As the 2017 season unfolds, a 37-year old Albert Pujols has lost his first base job to hard-hitting Mark Trumbo, and is now the full-time designated hitter on a team in transition. By the end of the season, several key players will become free agents, including the reigning MVP, Mike Trout. Other players have already been unloaded in exchange for a slew of minor league prospects; none of whom will be ready for the major leagues any time soon. A sulking Albert Pujols has asked the team to trade him; preferably to a National League team, so he can return to his coveted first base position. Unfortunately, no team in either league has any interest in an overpaid has-been who still has five more years left on what has long been regarded "the worst free agent contract in MLB history".
After struggling through another dismal season of diminished offensive production (.258 - 18 home runs - 67 RBIs), a distraught Albert faces the harsh reality of the situation: He can no longer play the game in a manner that won't completely tarnish his Hall of Fame credentials. Yet, his contract will pay him for another four years.
What will he do?
PLAN A: Continue taking the money, while his skills continue to deteriorate, further tarnishing his legacy as one of the game's all-time great players.
PLAN B: Do what Joe DiMaggio did when he knew he could no longer perform at the level he demanded of himself: Quit. Ask the team to release you -without pay - from your contract, while issuing this statement:
"At this point in my career, I realize I can no longer play the game like the Albert Pujols we have all come to know and love. Right now, I'm just one notch higher than Vernon Wells was back in 2011; remember him? If I keep playing, I'll be performing at a level somewhere around "Adam Dunn - 2011"; remember him? Yikes!
Anyway, thanks to my past earnings and some shrewd investment strategies, I am able to retire from the game, without having to get a real job. Thank you, my wonderful fans, for all your support over the years; especially those who refrained from booing me mercilessly while I was going through my rapid decline. I never thought it would happen so soon; believe me. But, we all know baseball is a funny game. Well, I suppose this may not seem funny right now, but maybe there will come a day when we can all look back on this chapter of my life, and get a good laugh out of it, after all.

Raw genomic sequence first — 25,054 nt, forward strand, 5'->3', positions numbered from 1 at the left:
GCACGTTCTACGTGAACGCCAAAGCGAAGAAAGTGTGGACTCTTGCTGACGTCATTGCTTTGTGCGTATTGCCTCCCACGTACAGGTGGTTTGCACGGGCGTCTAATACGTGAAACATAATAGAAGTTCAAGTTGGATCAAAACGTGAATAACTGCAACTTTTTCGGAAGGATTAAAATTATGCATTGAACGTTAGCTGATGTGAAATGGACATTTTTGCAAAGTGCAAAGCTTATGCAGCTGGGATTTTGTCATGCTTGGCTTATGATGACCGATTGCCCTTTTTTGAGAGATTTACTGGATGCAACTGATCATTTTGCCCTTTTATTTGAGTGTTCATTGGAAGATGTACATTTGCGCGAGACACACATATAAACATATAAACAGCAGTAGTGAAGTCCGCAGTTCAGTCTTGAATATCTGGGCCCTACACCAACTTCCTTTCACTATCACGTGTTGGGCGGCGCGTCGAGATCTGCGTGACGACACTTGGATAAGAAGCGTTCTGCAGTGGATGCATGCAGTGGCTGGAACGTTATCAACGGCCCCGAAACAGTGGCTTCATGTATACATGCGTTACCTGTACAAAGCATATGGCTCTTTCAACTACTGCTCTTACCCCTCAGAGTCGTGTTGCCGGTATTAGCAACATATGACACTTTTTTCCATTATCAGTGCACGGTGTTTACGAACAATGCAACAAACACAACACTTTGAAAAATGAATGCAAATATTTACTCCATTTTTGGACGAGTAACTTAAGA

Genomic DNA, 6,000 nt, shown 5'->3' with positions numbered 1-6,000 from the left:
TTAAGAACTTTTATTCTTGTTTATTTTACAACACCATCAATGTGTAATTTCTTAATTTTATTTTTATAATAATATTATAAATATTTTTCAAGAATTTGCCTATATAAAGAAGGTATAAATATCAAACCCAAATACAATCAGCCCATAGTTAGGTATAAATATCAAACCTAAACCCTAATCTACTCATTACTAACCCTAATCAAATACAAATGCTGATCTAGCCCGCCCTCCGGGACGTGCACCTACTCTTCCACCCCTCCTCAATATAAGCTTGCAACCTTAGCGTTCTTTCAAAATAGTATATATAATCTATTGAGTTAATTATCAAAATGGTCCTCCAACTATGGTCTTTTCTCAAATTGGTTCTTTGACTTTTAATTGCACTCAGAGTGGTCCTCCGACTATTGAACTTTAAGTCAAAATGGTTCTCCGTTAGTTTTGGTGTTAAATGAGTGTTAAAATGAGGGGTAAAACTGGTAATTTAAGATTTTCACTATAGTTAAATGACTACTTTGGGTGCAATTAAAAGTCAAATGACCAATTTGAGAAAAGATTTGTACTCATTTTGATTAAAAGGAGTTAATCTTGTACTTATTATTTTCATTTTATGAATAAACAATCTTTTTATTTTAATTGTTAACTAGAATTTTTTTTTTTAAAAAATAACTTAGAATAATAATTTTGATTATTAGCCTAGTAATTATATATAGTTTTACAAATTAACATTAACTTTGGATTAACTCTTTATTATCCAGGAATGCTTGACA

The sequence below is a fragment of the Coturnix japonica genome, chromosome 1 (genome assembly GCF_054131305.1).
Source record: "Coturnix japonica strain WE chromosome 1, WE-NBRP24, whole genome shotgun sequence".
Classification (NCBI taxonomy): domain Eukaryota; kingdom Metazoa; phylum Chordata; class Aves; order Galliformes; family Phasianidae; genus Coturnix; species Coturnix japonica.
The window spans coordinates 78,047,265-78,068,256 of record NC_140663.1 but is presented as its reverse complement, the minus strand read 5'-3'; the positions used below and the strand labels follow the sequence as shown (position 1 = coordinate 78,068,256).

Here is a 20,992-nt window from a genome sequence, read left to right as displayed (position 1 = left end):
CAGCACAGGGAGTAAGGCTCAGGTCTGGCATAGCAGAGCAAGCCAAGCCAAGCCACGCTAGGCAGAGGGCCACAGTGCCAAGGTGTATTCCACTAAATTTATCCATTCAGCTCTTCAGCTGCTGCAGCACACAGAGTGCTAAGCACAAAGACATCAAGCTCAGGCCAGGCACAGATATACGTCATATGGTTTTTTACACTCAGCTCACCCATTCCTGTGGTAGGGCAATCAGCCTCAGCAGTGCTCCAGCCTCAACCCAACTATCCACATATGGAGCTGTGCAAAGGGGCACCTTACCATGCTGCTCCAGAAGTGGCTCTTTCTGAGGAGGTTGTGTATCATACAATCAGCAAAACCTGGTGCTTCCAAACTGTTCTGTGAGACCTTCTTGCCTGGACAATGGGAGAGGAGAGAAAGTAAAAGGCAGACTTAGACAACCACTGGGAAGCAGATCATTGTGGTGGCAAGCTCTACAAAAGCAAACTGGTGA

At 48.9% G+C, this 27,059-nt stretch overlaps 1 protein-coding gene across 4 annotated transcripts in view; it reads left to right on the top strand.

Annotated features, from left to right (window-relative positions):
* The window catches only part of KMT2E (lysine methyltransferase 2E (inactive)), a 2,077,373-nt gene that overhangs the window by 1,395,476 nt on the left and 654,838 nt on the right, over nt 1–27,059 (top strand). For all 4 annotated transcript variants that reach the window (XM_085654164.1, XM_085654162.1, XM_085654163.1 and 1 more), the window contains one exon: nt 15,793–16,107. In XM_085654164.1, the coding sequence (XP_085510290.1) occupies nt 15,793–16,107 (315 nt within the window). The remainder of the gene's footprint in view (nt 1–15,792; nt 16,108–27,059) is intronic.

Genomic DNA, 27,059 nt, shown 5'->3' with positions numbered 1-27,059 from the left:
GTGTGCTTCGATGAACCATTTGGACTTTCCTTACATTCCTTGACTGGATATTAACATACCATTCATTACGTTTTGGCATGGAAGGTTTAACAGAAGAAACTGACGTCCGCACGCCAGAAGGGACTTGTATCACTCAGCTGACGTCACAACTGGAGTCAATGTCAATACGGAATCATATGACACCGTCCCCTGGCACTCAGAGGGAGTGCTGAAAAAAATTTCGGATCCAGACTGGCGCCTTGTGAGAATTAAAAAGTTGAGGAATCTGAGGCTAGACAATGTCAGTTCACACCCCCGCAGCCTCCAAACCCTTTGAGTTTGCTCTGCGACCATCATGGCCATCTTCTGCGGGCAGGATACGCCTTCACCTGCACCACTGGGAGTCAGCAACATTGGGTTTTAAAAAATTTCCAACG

I hope you all realize I had no choice but to walk away from that earlier chapter of my life, known as my Great Years; my St Louis Cardinals years. But, for some reason, they seemed reluctant to give me the long-term contract I so richly deserved. But, I forgive them; they knew not what they were doing.
In closing, I'd like to thank the wonderful owner of the Angels, Artie Moreno, for having enough faith in me to give me the contract I so richly deserved. It was nice playing for you and all the wonderful Angels fans who made me feel - at least temporarily - wanted; not that the Cardinals fans didn't make me feel wanted. They did, but just not enough to offset being insulted with that lousy short-term offer the organization tried to get me to accept."
Sure, this scenario may seem ridiculous; after all, even if Albert's skills do deteriorate at such an alarming rate, would he really turn down all that money just to preserve his legacy? Unfortunately; probably not.By Larry Underwood